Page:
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A very helpful book on prostate health was published called, "Invasion of the Prostate Snatchers -- No More Unessential Biopsies, Radical Treatment or Loss of Sexual Potency". The authors are Ralph H. Blum, a prostate cancer survivor, and Dr. Mark Scholz, MD, a well-known medical oncologist who has specialized in prostate cancer for the past fifteen years.

It offers an interesting observation of strategies for dealing with prostate cancer as well as many ways of with the prostate cancer experience. The format is a dual track, with Dr. Scholz writing approximately half the chapters and his patient, Ralph Blum, writing the rest. While it is packed with current information about the disease and highly expert thinking, it is also an easy and entertaining read.

There exists increasing and predominantly silent crisis in the health and well-being of men. Due to a lack of awareness, poor health education, and culturally induced behavior patterns in their work and personal lives, men's health and well-being are deteriorating steadily. Society is being dramatically affected because men are living approximately 5 years less than women. One of the main reasons for this fact is Prostate Health.

If you don't know what the prostate is or what it does, you're certainly not alone: most men don't. But you really should. More than 30 million men suffer from prostate conditions that negatively affect their quality of life.

  • Over 50% of men in their 60s and as many as 90% in their 70s or older have symptoms of an enlarged prostate (BPH).
  • Each year over 230,000 men will be diagnosed with prostate cancer and about 30,000 will die of it.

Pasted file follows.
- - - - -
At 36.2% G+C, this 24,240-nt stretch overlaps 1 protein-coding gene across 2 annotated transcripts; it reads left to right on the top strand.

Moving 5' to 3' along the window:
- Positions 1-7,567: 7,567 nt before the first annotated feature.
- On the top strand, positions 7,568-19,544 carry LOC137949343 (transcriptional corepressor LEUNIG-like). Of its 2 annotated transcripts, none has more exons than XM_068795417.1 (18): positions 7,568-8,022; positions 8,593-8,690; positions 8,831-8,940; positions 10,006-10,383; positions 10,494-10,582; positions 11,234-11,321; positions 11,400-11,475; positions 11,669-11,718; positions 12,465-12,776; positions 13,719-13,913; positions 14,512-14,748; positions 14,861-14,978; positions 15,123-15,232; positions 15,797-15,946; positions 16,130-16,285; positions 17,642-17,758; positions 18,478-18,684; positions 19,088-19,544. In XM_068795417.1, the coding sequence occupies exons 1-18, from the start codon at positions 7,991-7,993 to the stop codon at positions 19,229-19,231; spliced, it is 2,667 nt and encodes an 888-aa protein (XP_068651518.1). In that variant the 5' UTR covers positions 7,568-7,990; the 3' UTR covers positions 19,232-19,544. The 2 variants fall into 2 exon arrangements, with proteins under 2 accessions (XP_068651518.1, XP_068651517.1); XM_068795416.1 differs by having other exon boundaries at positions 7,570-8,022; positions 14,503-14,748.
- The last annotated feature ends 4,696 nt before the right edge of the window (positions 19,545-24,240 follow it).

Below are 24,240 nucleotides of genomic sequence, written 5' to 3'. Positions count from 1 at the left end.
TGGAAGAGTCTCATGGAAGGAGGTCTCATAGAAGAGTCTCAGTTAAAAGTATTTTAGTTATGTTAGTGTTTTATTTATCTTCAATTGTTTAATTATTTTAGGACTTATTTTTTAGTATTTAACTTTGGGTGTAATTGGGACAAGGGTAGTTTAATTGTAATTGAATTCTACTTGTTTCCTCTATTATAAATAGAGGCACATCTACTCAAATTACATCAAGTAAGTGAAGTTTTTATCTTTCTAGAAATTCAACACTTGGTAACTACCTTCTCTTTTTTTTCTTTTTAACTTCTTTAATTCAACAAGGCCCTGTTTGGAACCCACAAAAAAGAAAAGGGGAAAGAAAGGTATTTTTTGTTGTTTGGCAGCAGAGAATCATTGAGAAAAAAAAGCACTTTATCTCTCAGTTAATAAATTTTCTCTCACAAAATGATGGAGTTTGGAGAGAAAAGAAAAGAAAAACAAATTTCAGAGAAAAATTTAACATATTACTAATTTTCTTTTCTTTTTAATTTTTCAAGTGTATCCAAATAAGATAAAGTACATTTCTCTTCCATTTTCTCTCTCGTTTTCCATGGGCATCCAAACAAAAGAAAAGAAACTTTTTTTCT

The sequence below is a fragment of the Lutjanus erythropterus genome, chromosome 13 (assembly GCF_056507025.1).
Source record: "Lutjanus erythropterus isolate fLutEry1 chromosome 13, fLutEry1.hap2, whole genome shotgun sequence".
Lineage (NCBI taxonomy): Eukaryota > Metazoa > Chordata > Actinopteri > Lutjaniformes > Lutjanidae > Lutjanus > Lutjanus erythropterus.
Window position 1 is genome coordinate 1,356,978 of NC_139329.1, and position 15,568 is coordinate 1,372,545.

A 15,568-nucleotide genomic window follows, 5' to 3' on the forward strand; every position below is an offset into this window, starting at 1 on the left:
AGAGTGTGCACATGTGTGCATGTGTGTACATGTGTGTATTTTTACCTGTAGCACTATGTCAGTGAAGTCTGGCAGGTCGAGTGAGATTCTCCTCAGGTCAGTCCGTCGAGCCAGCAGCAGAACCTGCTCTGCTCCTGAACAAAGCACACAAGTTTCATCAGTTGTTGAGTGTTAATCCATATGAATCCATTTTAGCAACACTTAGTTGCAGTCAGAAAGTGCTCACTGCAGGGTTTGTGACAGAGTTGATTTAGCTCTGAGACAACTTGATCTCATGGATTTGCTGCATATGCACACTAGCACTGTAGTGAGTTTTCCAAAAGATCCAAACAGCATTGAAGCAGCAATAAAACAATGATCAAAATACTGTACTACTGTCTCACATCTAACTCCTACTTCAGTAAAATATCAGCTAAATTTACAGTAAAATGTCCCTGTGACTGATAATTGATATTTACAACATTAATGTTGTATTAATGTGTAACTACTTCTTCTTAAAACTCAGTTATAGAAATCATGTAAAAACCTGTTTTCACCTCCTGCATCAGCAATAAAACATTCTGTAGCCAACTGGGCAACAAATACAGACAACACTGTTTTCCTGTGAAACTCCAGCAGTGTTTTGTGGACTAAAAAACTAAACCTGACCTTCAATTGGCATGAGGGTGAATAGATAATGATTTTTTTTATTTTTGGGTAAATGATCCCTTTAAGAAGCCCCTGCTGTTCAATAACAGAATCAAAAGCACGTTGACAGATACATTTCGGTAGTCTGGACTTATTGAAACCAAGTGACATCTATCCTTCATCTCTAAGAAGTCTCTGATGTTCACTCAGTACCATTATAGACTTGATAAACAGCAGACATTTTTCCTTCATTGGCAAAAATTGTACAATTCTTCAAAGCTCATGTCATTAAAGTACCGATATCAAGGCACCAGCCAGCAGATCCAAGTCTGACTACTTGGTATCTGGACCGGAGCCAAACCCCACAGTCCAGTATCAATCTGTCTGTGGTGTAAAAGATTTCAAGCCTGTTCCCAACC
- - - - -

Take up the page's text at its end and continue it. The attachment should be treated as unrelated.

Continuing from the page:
• Prostatitis is an issue for men of all ages and affects 35% of men aged 50 and older.

Fortunately, there is a lot you can do to keep your prostate healthy as you age - and stay ahead of the game.

Here's what Christopher Saigal, MD, an assistant professor of urology at UCLA's Jonsson Cancer Center, says to do:

1. Keep a healthy weight and exercise regularly.

2. Eat more fruits and vegetables. Tomatoes, watermelons, pink grapefruits, guava and papaya contain lycopene, a powerful antioxidant. Cruciferous vegetables such as broccoli, cauliflower, cabbage, Brussels sprouts, bok choy and kale also are good choices.

3. Let your doctor know if you have a family history of prostate cancer. Having a father or brother with prostate cancer more than doubles a man's risk of developing this disease.

4. Include more soy in your diet from sources such as tofu, soy nuts or soy flour or powders.

5. Don't smoke.

6. Eat more selenium-rich foods such as wheat germ, tuna, herring and other seafood and shellfish, beef liver, kidney, eggs, sunflower and sesame seeds, cashews, mushrooms, garlic and onions. Selenium reduces risk of prostate cancer. Clinical trials using SelenoExcell® high selenium yeast have shown a 63% reduction in prostate cancer incidence.

7. Get a PSA blood test and digital rectal exam annually, beginning at age 50. Men at high risk, such as African American men or men with a strong family history of prostate cancer, should begin testing at age 45.

Other Resources

Prostate Cancer Foundation

Michigan Cancer Consortium

Cancer Guide (prostate)

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